Contesting a Will
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Contesting a Will
I have two questions. Can a will override a contractual agreement between the person who’s will it is and another party. In other words, if the person with the will makes an written agreement, can he write in his will something that is in violation of that agreement.The other question has to do with this same person who in two previous wills left his property to his step daughters in law with each will indicating that he had already provided for his natural born daughter in his life time but in his final will left his property to his natural daughter instead. Is there any basis for contesting the will based upon this? The property in question was signed over the man by his wife with the understanding that he would will this property to her daughters (the man’s step daughters. His last will violated this understanding. These situations took place in North Carolina. Thank you.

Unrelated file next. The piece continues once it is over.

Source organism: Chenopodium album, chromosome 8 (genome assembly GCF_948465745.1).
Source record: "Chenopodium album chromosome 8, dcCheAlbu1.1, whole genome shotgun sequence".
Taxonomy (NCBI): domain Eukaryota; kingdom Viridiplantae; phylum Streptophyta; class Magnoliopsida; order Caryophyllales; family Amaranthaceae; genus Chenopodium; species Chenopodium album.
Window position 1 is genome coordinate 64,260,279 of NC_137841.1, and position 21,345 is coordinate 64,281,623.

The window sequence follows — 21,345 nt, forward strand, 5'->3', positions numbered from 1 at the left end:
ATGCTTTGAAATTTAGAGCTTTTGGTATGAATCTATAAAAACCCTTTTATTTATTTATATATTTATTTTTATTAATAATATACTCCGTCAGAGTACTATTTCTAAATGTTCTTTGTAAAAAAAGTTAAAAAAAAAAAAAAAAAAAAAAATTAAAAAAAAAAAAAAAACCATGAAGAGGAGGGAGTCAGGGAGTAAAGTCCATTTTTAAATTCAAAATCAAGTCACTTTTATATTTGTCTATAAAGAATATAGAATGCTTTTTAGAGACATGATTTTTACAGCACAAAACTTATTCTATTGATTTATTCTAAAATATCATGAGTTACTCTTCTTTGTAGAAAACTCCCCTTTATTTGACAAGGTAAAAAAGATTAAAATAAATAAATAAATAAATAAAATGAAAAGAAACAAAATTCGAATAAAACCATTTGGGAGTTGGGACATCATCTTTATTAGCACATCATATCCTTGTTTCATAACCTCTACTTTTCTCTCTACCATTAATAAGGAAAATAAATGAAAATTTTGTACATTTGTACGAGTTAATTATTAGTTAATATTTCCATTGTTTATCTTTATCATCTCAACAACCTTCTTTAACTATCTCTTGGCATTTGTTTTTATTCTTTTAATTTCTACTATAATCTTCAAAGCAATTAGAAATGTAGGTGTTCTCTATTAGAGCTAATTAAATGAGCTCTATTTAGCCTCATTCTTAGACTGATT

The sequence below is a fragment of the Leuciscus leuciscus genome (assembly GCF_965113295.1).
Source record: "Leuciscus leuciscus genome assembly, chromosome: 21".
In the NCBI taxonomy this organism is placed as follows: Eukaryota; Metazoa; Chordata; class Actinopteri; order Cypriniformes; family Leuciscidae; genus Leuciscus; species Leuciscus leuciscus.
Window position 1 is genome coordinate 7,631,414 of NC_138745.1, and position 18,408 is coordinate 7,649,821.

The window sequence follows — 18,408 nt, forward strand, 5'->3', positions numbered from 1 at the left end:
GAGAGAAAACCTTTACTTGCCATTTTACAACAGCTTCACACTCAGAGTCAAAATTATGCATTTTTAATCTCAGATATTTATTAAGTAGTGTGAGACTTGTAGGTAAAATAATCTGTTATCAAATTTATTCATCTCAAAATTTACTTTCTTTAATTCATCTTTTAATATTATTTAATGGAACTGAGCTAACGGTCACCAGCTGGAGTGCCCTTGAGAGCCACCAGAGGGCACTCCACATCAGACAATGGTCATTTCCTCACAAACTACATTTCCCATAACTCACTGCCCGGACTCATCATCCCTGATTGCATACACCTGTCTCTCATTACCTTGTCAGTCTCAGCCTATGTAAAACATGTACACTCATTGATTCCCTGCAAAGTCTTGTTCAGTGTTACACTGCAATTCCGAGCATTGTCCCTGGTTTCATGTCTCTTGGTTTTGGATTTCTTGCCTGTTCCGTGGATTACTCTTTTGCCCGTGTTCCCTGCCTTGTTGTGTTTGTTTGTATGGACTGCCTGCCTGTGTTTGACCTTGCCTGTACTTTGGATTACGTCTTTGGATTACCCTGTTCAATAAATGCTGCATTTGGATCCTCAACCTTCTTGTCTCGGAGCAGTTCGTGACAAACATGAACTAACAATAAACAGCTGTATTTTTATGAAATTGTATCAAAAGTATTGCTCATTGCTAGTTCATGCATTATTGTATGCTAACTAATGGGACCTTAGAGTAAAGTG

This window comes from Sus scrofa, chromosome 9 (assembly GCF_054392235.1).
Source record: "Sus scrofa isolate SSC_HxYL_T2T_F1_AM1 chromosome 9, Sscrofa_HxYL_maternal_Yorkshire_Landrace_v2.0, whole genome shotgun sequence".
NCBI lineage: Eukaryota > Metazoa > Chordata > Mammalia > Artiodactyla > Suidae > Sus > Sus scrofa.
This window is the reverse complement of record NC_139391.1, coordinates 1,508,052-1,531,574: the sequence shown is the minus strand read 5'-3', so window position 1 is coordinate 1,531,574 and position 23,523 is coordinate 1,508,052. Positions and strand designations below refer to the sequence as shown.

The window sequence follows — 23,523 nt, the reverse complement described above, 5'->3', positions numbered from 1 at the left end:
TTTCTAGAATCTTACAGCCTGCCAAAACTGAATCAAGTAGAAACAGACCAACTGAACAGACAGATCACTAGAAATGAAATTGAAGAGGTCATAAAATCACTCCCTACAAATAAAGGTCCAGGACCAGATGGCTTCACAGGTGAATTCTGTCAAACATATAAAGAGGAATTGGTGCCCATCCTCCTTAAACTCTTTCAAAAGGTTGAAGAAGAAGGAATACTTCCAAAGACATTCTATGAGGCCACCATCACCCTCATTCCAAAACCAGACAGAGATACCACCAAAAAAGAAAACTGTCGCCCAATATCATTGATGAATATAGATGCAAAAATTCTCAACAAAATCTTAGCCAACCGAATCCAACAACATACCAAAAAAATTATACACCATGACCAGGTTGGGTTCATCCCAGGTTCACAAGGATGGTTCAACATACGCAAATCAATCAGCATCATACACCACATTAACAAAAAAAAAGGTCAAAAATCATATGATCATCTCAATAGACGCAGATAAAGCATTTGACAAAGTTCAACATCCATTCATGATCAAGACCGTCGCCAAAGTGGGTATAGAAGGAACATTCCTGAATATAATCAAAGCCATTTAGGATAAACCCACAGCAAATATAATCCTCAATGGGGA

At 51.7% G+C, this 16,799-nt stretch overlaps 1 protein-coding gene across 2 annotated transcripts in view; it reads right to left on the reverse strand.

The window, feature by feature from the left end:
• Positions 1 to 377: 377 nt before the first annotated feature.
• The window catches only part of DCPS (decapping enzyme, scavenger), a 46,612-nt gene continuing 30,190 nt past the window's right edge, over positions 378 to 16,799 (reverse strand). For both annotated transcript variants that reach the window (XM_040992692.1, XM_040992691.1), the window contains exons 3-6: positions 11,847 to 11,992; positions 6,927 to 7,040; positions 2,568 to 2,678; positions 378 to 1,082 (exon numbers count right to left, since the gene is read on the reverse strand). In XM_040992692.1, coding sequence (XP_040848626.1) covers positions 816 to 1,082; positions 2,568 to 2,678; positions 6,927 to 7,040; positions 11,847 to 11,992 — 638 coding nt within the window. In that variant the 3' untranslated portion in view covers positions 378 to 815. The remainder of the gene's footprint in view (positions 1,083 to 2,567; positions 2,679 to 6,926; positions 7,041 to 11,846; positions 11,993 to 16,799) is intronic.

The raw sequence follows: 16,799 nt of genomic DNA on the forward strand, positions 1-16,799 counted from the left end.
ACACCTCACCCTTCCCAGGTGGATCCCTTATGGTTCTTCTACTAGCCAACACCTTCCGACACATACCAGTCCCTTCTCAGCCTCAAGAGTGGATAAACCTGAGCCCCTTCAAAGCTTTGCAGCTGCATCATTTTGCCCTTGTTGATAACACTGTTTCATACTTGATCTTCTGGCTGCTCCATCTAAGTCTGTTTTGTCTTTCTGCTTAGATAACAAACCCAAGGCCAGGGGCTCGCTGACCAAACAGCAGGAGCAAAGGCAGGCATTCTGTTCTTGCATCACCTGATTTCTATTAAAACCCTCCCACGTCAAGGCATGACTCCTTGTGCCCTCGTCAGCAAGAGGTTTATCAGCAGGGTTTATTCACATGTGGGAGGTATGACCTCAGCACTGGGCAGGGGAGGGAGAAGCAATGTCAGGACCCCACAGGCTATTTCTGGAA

Asked on June 7, 2009 under Estate Planning, New York
M.T.G., Member, New York Bar / FreeAdvice Contributing Attorney
Answered 12 years ago | Contributor
When a person signs a Last Will and Testament, there is usually language placed in the will being signed that says that all prior wills are revoked. The latest Will is the one that the heirs try and submit to the probate court. It sounds like you have a Will contest on your hands: a legal filing of objections to the Will submitted to the Court. You need to have a lawyer look at the contractual agreement and the latest Will. You will probably want to try and set aside the latest will because of the contract. That can be difficult and a lawyer will let you know your options.
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